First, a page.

Update: Application of New Tenure Rules Under PERA
March 28, 2019
As we discussed in an alert in December, with PERA’s full implementation on September 1, 2016, new tenure rules are in effect in Illinois. ISBE guidance suggests that for those districts with a PERA implementation date of September 1, 2016, the new tenure laws related to PERA became effective for the 2016–2017 school year. While acknowledging this was the intent of the law, we have learned that ISBE reads the statute literally as applying the new tenure laws only to those “first employed” after September 1, 2016. This literal reading may lead to confusing inconsistencies and uncertainty for school districts implementing the law.
As an initial point, it is unclear whether “first employed” refers to the date the board signs a contract or the date the teacher begins work. Either way, inconsistencies may result of which districts should be mindful.
For example, a teacher first employed at the beginning of the school year in August 2016 would not be eligible for accelerated tenure, but a teacher first employed in September 2016 (perhaps to fill a late vacancy) would.
A literal reading also could have an impact on teachers subject to the four year tenure track. Under the new tenure law, a teacher on the four year tenure track must receive overall annual evaluation ratings of at least “Proficient” in the last school term and at least “Proficient” in either the second or third school term in order to obtain tenure. Thus, a teacher who receives a needs improvement or unsatisfactory rating in her last school term or who receives a needs improvement or unsatisfactory rating in her second and third year of teaching must be dismissed at the end of four years. The old tenure law does not include this same mandate. A literal reading of the law applying the new law to only to those first employed after September 1, 2016 would mean a teacher hired in August of 2016 who received a needs improvement or unsatisfactory rating could still acquire tenure, while a teacher hired in September 2016 would be subject to mandatory dismissal.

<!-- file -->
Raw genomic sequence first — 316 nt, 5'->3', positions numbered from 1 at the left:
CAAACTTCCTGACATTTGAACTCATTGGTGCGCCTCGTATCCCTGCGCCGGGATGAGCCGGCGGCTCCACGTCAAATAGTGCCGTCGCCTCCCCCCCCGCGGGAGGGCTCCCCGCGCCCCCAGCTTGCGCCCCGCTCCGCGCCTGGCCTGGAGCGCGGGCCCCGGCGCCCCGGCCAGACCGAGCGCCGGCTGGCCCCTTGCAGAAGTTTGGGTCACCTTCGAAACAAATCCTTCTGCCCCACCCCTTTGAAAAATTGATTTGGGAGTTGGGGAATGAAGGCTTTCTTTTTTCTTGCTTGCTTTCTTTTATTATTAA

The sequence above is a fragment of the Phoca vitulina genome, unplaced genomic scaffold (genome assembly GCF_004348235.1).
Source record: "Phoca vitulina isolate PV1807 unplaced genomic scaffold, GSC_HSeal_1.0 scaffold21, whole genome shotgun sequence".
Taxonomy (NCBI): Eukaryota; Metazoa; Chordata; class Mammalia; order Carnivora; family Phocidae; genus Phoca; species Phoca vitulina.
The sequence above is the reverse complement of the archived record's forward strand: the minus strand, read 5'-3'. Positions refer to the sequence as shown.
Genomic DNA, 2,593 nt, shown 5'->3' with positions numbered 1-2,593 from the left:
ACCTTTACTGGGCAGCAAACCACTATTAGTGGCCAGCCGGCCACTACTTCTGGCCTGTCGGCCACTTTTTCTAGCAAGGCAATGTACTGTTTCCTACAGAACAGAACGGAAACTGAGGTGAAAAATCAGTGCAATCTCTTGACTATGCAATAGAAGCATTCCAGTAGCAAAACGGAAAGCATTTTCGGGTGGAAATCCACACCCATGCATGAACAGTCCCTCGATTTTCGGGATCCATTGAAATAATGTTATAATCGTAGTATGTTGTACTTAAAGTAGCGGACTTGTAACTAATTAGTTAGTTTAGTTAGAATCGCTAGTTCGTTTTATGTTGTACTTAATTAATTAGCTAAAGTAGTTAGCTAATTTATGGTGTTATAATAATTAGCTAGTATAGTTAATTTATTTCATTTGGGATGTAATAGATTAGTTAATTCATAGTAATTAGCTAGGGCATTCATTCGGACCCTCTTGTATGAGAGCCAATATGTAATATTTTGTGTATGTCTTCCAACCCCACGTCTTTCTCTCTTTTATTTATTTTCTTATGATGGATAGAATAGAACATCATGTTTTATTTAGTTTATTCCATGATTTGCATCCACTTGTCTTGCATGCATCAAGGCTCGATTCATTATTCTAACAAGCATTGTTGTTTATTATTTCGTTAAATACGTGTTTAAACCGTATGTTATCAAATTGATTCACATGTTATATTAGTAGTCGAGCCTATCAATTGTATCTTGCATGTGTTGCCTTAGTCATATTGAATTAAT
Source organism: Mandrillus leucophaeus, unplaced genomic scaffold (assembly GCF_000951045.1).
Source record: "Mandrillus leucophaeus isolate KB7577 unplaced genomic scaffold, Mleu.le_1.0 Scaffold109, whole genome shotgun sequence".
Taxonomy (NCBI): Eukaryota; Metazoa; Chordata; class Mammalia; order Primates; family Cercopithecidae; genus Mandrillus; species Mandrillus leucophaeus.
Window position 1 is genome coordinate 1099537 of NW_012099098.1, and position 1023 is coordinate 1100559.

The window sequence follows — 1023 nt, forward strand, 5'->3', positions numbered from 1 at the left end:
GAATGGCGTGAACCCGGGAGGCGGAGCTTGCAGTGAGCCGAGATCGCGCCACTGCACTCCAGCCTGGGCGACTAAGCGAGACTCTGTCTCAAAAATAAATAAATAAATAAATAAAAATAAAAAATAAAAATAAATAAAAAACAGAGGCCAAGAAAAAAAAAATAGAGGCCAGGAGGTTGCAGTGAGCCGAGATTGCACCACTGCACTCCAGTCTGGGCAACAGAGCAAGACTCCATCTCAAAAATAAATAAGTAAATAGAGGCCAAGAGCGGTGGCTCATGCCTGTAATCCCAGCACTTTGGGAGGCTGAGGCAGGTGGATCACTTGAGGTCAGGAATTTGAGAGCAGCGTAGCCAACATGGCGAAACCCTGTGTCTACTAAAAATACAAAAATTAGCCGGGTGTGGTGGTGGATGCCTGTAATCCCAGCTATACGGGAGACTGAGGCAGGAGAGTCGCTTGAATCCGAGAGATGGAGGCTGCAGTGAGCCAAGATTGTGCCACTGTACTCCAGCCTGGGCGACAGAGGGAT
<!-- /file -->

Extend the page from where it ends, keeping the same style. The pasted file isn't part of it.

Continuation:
Because of these and other potential inconsistencies, we are likely to see a proposed legislative fix to align the statutory language with the original intent. We will keep you updated as we learn of further developments. For more information about this and other issues involving PERA implementation, contact Shelli Anderson, Todd Faulkner, or any other Franczek attorney.